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The above paper highlights some of the issues raised within the Irish bovine TB eradication scheme since its inception in 1955. It addresses them in the same manner by which they were addressed historically, ie, qualitative opinions of stakeholders' perceptions on the quality of testing. Such single-issue analysis had led to debates being more political than a scientific assessment of the scheme, which was what was required t...
The above paper highlights some of the issues raised within the Irish bovine TB eradication scheme since its inception in 1955. It addresses them in the same manner by which they were addressed historically, ie, qualitative opinions of stakeholders' perceptions on the quality of testing. Such single-issue analysis had led to debates being more political than a scientific assessment of the scheme, which was what was required to explain its function, current progress and future strategies.
Although tempting, it would be both counter-productive and falling into the same trap to offer a personal (private veterinarian) opinion on the opinions given in the article itself. The kernel of the debates centred on the failure to improve on the reduction from three per cent reactor prevalence in 1960 to 0.5 per cent in 1965 when political forces declared the country ‘TB free’ (1). Since then, reactor prevalence has undulated between 0.3 per cent and 0.6 per cent (2, 3), leading to the mistaken belief that the failure to eradicate TB was due to failings in the tuberculin testing methodology (4). Such variation is consistent with the use of an allergic test to monitor cattle exposed to TB from an (as yet) uncontrolled reservoir (wildlife).
While testing quality is of critical importance, the greatest reduction in real disease prevalence has been documented in the trials where wildlife transfer has been reduced or eliminated (5, 6, 7). The paper acknowledges that quality of testing by both established and new veterinary surgeons is (as is correct) addressed by objective analysis of their testing outcomes. Such data would underpin the identification of deviations from the norm and allow corrective action to be targeted or, if necessary, lead to exclusion from the scheme. This would have the double benefit of improving performance overall and assuring all participants that the scheme is even-handed.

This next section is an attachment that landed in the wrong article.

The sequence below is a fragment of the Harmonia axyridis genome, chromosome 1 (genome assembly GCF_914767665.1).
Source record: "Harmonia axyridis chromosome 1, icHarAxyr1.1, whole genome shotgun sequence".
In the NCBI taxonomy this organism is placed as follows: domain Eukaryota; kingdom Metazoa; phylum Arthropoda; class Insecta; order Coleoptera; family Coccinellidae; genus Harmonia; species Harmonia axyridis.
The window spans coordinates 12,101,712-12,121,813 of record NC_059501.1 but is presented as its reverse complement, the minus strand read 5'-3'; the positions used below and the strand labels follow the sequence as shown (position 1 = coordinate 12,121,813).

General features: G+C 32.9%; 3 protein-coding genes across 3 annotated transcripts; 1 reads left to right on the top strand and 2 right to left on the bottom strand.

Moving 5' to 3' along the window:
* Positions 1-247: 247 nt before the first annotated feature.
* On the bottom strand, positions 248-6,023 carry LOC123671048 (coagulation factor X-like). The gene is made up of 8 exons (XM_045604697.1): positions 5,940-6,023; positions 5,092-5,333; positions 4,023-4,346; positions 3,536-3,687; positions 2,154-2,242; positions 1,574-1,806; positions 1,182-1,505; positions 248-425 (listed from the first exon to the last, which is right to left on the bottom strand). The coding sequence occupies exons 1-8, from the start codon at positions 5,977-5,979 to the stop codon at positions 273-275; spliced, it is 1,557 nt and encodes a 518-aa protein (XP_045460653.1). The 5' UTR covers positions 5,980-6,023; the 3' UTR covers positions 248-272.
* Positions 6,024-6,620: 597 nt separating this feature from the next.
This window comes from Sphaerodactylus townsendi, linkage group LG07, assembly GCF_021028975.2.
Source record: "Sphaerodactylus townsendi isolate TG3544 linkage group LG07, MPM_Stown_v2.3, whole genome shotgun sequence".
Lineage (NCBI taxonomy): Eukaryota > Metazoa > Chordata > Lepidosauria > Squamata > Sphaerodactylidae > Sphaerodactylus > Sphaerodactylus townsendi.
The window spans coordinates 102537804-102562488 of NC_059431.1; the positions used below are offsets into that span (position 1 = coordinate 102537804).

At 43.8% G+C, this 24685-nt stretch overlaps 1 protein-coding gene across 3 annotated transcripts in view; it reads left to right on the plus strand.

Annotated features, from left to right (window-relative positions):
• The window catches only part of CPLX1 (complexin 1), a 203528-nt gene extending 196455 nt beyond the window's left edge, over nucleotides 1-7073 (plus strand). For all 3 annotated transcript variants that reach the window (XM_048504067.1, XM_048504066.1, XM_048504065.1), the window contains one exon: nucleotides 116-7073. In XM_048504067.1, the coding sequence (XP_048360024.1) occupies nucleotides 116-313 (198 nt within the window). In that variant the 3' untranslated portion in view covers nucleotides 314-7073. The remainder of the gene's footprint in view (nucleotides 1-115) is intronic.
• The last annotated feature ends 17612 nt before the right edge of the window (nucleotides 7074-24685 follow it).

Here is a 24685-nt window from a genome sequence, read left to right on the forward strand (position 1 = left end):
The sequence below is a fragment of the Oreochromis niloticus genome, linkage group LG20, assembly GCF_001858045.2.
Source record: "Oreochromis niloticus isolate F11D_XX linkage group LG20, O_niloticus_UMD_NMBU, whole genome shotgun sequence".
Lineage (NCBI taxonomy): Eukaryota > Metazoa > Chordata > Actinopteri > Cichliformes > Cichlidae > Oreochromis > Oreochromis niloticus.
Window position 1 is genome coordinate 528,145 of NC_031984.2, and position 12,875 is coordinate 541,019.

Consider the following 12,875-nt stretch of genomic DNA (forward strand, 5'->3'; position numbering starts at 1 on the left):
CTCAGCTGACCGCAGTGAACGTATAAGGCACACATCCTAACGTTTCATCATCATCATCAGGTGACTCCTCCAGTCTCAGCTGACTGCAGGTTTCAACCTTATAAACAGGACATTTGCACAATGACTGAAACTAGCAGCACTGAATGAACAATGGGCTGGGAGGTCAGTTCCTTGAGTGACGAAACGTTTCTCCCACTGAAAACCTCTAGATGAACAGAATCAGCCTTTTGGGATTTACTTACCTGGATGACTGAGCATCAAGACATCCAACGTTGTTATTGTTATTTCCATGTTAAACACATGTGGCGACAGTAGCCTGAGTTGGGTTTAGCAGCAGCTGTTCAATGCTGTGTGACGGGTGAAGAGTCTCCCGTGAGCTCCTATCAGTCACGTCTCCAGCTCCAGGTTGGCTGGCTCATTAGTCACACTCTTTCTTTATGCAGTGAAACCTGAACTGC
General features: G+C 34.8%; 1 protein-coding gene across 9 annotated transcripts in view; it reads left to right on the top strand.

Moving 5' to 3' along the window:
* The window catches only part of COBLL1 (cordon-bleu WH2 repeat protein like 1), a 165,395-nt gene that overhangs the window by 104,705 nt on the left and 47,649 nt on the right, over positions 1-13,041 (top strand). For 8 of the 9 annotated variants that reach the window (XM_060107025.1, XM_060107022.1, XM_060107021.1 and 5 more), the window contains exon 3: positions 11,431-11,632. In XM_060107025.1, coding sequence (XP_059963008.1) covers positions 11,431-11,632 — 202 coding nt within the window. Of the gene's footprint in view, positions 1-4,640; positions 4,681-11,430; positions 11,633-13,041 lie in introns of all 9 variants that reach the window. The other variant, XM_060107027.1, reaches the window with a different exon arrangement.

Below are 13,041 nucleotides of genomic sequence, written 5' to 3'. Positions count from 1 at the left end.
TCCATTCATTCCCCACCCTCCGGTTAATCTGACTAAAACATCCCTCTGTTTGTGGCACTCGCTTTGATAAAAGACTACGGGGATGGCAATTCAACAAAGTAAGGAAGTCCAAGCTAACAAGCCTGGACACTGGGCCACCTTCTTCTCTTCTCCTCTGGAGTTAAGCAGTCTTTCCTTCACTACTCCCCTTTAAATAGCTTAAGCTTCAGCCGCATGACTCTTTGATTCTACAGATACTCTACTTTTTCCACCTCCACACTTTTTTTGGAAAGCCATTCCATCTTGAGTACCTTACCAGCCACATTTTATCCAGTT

Compulsory animal health schemes invariably generate opposition based on unnecessary cost, ineffectiveness or inequality. Published work has quantified the economic and animal health benefits of the Irish bTBE scheme (8). However, it is portrayed as a failure by those who are opposed to its presence or ignorant of its capabilities.
The authors' cautionary advice on the interpretation of the opinions they received inevitably reduced the conclusions and significance of their findings to general aspirations, all of which are laudable. However such aspirations are best realised by the implementation of science-based policies, which are monitored and updated by the analysis of relevant and measurable data. There is a danger that this paper will further inflame subjective misconceptions rather than promote the quantitative data analysis required for the scheme's progression.
1. Watchorn, R. C. (1965). Bovine Tuberculosis Eradication Scheme 1954-1965. Department of Agriculture and Fisheries
2. Department of Agriculture, Food and the Marine (2013) TB Statistics www.agriculture.gov.ie/animalhealthwelfare/diseasecontrol/bovinetbbrucellosiseradicationschemes/statistics/tbstats/. Date accessed: September 16, 2013
3. Good, M. (2011) The Tuberculin Test and its role in the strategic management and eradication of tuberculosis in cattle. Dissertation. Utrecht University
4. Office of the Houses of the Oireachtas (2013) Ceisteanna – Questions. Oral Answers. - Bovine TB Testing: Tuesday, 20 June 1995. http://debates.oireachtas.ie/dail/1995/06/20/00013.asp. Date accessed: September 16, 2013
5. McAleer, P. D. (1990) The relationship between badger density and the incidence of bovine tuberculosis in county Galway. Irish Veterinary Journal 43, 77-80
6. Eves J. A. (1999) Impact of badger removal on bovine tuberculosis in east County Offaly. Irish Veterinary Journal 52, 199-203
7. Griffin, J. M., Williams, D. H., Kelly, G. E., Clegg, T. A. O’Boyle, I., Collins, J. D. & More, S. J. (2005) The impact of badger removal on the control of bovine tuberculosis in cattle herds in Ireland. Preventative Veterinary Medicine 67, 237-266.
8. Sheehy, S. J. & Christiansen, K. H. (1991) Cost/Benefit analysis of Irish Bovine Tuberculosis Eradication schemes. University College Dublin